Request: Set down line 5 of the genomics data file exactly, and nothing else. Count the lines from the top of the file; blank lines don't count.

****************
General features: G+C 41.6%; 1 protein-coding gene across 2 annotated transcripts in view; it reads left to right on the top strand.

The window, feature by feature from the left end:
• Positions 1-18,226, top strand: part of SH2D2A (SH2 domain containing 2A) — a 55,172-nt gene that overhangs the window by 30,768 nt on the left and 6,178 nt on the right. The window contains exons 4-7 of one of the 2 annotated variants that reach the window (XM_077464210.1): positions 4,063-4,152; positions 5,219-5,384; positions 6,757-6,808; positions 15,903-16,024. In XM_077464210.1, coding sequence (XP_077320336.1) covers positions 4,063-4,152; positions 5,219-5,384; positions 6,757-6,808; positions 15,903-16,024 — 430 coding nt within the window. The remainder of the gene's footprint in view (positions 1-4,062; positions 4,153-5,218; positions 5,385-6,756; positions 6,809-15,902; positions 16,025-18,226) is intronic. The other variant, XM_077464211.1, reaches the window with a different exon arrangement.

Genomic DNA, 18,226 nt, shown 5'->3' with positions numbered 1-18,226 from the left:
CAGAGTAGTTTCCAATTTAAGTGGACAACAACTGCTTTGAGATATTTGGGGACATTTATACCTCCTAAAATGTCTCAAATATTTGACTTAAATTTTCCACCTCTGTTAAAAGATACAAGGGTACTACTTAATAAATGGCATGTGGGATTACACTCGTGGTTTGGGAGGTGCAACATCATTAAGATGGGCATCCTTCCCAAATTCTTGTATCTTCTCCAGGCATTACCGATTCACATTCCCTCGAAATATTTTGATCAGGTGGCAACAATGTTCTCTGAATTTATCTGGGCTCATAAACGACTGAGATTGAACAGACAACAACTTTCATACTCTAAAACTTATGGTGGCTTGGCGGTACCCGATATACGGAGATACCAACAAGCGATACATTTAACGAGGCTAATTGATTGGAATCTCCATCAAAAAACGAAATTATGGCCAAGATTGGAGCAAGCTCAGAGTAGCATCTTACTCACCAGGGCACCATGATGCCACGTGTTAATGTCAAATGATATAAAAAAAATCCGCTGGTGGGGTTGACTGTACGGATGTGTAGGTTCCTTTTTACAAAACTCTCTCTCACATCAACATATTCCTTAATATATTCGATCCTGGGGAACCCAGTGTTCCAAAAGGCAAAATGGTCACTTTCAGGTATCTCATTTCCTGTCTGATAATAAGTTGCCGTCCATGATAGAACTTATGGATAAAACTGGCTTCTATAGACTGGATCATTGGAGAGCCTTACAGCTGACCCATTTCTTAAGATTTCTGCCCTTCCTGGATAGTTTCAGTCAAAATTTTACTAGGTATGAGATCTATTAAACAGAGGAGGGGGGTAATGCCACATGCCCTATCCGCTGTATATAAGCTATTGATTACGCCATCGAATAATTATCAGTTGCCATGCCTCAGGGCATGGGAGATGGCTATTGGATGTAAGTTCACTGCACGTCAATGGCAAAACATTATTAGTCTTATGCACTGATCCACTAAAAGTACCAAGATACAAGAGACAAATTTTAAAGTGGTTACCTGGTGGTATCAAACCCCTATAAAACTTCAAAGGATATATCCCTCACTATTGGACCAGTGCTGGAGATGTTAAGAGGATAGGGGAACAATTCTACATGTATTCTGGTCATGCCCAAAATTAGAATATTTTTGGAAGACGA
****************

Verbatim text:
CAGAGTAGTTTCCAATTTAAGTGGACAACAACTGCTTTGAGATATTTGGGGACATTTATACCTCCTAAAATGTCTCAAATATTTGACTTAAATTTTCCACCTCTGTTAAAAGATACAAGGGTACTACTTAATAAATGGCATGTGGGATTACACTCGTGGTTTGGGAGGTGCAACATCATTAAGATGGGCATCCTTCCCAAATTCTTGTATCTTCTCCAGGCATTACCGATTCACATTCCCTCGAAATATTTTGATCAGGTGGCAACAATGTTCTCTGAATTTATCTGGGCTCATAAACGACTGAGATTGAACAGACAACAACTTTCATACTCTAAAACTTATGGTGGCTTGGCGGTACCCGATATACGGAGATACCAACAAGCGATACATTTAACGAGGCTAATTGATTGGAATCTCCATCAAAAAACGAAATTATGGCCAAGATTGGAGCAAGCTCAGAGTAGCATCTTACTCACCAGGGCACCATGATGCCACGTGTTAATGTCAAATGATATAAAAAAAATCCGCTGGTGGGGTTGACTGTACGGATGTGTAGGTTCCTTTTTACAAAACTCTCTCTCACATCAACATATTCCTTAATATATTCGATCCTGGGGAACCCAGTGTTCCAAAAGGCAAAATGGTCACTTTCAGGTATCTCATTTCCTGTCTGATAATAAGTTGCCGTCCATGATAGAACTTATGGATAAAACTGGCTTCTATAGACTGGATCATTGGAGAGCCTTACAGCTGACCCATTTCTTAAGATTTCTGCCCTTCCTGGATAGTTTCAGTCAAAATTTTACTAGGTATGAGATCTATTAAACAGAGGAGGGGGGTAATGCCACATGCCCTATCCGCTGTATATAAGCTATTGATTACGCCATCGAATAATTATCAGTTGCCATGCCTCAGGGCATGGGAGATGGCTATTGGATGTAAGTTCACTGCACGTCAATGGCAAAACATTATTAGTCTTATGCACTGATCCACTAAAAGTACCAAGATACAAGAGACAAATTTTAAAGTGGTTACCTGGTGGTATCAAACCCCTATAAAACTTCAAAGGATATATCCCTCACTATTGGACCAGTGCTGGAGATGTTAAGAGGATAGGGGAACAATTCTACATGTATTCTGGTCATGCCCAAAATTAGAATATTTTTGGAAGACGA